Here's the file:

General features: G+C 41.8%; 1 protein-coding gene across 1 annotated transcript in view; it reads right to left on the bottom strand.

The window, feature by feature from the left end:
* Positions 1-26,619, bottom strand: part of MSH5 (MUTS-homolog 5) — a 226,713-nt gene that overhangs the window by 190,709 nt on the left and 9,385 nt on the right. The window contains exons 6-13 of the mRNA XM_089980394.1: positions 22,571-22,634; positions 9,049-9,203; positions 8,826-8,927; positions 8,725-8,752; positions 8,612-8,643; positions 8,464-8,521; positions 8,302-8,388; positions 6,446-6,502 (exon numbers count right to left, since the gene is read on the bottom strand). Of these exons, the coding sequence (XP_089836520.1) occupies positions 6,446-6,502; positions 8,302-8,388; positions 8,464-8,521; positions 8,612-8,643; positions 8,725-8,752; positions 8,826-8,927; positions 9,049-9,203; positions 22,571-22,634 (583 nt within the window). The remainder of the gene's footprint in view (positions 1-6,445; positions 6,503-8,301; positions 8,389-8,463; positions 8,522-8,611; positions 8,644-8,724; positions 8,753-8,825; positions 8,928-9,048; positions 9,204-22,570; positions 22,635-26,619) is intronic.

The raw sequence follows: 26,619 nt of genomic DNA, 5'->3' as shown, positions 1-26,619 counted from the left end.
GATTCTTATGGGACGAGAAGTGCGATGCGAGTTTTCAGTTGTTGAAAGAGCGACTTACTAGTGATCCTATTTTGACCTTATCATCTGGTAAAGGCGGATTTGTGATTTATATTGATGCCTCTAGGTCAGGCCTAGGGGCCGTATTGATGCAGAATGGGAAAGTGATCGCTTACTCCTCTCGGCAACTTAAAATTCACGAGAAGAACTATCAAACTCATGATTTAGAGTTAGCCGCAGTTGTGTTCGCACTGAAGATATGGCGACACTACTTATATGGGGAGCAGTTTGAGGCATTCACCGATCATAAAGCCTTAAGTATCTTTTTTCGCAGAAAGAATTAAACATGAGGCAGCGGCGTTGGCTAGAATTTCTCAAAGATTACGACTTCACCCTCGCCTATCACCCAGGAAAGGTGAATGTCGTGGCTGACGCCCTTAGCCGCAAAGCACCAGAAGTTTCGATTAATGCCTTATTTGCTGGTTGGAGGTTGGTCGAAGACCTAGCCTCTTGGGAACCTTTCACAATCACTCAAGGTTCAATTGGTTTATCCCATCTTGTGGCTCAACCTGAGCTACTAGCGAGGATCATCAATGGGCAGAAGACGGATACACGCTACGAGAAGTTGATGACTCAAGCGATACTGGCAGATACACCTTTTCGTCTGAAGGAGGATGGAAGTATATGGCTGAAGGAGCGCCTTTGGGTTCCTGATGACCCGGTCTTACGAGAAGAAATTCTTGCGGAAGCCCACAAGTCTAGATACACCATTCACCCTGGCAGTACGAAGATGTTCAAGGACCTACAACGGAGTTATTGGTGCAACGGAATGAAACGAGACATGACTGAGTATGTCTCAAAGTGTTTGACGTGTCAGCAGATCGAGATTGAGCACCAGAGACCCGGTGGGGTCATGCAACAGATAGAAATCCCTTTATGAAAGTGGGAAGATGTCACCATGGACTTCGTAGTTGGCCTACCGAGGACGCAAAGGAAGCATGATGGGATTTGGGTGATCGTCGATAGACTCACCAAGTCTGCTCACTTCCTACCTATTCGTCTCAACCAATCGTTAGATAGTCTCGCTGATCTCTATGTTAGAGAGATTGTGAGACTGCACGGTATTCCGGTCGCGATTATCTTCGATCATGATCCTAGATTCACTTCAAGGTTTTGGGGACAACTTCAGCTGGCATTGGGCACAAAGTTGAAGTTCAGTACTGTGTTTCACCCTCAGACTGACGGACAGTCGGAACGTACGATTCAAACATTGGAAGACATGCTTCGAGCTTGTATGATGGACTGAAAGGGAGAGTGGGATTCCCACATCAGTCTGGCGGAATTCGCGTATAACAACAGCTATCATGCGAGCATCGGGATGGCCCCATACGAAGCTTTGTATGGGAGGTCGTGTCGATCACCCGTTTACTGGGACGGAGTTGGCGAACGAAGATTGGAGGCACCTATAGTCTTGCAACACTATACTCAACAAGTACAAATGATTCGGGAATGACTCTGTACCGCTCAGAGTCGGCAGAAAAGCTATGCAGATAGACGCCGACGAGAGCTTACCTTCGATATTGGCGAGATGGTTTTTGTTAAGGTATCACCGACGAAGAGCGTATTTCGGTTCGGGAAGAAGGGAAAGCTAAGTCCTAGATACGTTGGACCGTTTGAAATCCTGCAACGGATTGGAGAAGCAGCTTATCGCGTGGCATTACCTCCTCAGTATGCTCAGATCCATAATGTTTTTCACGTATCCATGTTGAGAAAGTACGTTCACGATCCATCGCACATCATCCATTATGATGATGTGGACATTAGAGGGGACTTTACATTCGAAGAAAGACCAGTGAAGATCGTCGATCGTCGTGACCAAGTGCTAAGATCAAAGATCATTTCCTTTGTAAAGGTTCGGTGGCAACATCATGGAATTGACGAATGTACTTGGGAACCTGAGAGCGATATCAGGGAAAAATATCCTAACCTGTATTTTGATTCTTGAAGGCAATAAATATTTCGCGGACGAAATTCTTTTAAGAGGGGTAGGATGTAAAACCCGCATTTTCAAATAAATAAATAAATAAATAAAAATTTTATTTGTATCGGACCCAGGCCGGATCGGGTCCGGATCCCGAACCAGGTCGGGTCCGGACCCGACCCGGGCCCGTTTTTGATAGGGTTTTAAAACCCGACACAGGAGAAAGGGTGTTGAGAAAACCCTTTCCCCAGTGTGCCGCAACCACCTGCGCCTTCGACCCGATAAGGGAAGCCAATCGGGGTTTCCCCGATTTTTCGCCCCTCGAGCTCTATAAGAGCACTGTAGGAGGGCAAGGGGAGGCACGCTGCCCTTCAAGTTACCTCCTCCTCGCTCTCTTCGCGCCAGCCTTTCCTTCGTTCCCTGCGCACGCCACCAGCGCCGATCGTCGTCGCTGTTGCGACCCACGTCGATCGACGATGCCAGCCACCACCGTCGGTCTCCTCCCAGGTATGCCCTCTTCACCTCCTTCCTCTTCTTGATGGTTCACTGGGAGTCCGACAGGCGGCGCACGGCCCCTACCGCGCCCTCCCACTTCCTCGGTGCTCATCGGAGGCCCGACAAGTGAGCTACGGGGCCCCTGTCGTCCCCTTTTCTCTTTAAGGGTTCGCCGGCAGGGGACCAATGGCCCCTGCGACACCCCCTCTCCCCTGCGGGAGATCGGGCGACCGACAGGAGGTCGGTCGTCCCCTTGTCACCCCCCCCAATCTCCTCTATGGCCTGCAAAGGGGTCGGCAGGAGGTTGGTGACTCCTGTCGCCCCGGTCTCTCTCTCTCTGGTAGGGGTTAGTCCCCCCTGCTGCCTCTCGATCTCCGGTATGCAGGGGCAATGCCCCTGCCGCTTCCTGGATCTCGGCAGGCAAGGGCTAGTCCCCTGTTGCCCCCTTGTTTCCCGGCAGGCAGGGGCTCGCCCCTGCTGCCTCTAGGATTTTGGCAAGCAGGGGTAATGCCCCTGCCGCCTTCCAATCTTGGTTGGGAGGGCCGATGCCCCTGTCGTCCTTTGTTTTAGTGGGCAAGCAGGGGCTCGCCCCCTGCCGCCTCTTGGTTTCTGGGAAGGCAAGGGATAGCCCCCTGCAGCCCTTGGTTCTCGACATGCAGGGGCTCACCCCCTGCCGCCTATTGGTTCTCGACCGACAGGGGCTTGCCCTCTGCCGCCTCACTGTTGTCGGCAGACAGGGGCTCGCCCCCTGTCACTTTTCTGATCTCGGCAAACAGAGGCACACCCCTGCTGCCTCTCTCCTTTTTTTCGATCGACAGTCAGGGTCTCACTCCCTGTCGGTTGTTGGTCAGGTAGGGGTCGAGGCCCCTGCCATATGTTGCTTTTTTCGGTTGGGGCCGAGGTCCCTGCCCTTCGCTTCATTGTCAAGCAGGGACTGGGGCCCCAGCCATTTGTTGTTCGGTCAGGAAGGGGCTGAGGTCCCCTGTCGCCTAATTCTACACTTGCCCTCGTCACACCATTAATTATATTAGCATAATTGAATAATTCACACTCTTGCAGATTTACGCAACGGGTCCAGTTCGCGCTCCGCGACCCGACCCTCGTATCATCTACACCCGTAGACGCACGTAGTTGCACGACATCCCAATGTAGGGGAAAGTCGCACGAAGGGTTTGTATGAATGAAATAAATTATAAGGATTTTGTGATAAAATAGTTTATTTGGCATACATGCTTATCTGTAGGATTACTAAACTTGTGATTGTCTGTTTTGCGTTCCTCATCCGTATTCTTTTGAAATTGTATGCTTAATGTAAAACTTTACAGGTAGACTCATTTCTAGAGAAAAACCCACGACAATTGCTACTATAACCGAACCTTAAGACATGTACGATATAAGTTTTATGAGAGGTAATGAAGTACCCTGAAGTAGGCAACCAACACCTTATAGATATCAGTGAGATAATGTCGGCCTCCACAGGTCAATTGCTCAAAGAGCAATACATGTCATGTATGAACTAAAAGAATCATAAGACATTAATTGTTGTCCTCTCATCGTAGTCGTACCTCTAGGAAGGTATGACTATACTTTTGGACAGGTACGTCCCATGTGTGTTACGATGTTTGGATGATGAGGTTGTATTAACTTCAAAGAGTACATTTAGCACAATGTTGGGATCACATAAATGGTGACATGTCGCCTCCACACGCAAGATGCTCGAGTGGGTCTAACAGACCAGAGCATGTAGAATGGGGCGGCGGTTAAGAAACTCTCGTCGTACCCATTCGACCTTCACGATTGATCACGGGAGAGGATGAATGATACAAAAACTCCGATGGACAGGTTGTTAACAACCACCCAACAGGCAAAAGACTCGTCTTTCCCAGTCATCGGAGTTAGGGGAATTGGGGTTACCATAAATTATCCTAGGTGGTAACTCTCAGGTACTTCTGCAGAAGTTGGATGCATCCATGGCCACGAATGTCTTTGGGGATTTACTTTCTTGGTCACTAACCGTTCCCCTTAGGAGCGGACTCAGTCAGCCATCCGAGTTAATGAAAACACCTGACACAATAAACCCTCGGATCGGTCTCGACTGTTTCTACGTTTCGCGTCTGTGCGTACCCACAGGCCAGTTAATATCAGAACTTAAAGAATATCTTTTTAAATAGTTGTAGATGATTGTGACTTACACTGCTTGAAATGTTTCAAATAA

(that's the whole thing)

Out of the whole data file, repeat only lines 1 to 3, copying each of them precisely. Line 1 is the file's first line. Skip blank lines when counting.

General features: G+C 41.8%; 1 protein-coding gene across 1 annotated transcript in view; it reads right to left on the bottom strand.

The window, feature by feature from the left end:
* Positions 1-26,619, bottom strand: part of MSH5 (MUTS-homolog 5) — a 226,713-nt gene that overhangs the window by 190,709 nt on the left and 9,385 nt on the right. The window contains exons 6-13 of the mRNA XM_089980394.1: positions 22,571-22,634; positions 9,049-9,203; positions 8,826-8,927; positions 8,725-8,752; positions 8,612-8,643; positions 8,464-8,521; positions 8,302-8,388; positions 6,446-6,502 (exon numbers count right to left, since the gene is read on the bottom strand). Of these exons, the coding sequence (XP_089836520.1) occupies positions 6,446-6,502; positions 8,302-8,388; positions 8,464-8,521; positions 8,612-8,643; positions 8,725-8,752; positions 8,826-8,927; positions 9,049-9,203; positions 22,571-22,634 (583 nt within the window). The remainder of the gene's footprint in view (positions 1-6,445; positions 6,503-8,301; positions 8,389-8,463; positions 8,522-8,611; positions 8,644-8,724; positions 8,753-8,825; positions 8,928-9,048; positions 9,204-22,570; positions 22,635-26,619) is intronic.